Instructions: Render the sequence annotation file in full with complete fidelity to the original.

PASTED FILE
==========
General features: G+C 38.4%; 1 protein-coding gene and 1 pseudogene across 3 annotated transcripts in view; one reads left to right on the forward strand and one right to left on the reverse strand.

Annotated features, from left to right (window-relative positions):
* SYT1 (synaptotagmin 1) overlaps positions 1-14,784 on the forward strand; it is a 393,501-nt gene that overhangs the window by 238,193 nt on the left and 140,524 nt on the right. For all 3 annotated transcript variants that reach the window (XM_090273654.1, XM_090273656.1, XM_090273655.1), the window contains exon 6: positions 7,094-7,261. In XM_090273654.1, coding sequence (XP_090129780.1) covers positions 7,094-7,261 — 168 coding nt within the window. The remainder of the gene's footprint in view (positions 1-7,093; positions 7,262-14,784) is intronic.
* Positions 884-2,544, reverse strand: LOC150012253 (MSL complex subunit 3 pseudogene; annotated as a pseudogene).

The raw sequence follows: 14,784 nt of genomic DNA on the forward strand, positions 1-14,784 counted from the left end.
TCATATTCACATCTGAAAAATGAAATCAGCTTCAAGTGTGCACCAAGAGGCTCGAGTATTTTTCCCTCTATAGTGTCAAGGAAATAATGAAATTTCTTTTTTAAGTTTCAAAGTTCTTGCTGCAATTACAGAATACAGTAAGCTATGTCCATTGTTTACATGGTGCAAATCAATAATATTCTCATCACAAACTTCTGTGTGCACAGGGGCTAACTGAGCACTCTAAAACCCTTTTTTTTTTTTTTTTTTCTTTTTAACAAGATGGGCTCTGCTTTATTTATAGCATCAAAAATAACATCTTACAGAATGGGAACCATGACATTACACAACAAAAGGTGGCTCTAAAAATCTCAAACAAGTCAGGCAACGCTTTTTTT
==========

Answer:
General features: G+C 38.4%; 1 protein-coding gene and 1 pseudogene across 3 annotated transcripts in view; one reads left to right on the forward strand and one right to left on the reverse strand.

Annotated features, from left to right (window-relative positions):
* SYT1 (synaptotagmin 1) overlaps positions 1-14,784 on the forward strand; it is a 393,501-nt gene that overhangs the window by 238,193 nt on the left and 140,524 nt on the right. For all 3 annotated transcript variants that reach the window (XM_090273654.1, XM_090273656.1, XM_090273655.1), the window contains exon 6: positions 7,094-7,261. In XM_090273654.1, coding sequence (XP_090129780.1) covers positions 7,094-7,261 — 168 coding nt within the window. The remainder of the gene's footprint in view (positions 1-7,093; positions 7,262-14,784) is intronic.
* Positions 884-2,544, reverse strand: LOC150012253 (MSL complex subunit 3 pseudogene; annotated as a pseudogene).

The raw sequence follows: 14,784 nt of genomic DNA on the forward strand, positions 1-14,784 counted from the left end.
TCATATTCACATCTGAAAAATGAAATCAGCTTCAAGTGTGCACCAAGAGGCTCGAGTATTTTTCCCTCTATAGTGTCAAGGAAATAATGAAATTTCTTTTTTAAGTTTCAAAGTTCTTGCTGCAATTACAGAATACAGTAAGCTATGTCCATTGTTTACATGGTGCAAATCAATAATATTCTCATCACAAACTTCTGTGTGCACAGGGGCTAACTGAGCACTCTAAAACCCTTTTTTTTTTTTTTTTTTCTTTTTAACAAGATGGGCTCTGCTTTATTTATAGCATCAAAAATAACATCTTACAGAATGGGAACCATGACATTACACAACAAAAGGTGGCTCTAAAAATCTCAAACAAGTCAGGCAACGCTTTTTTT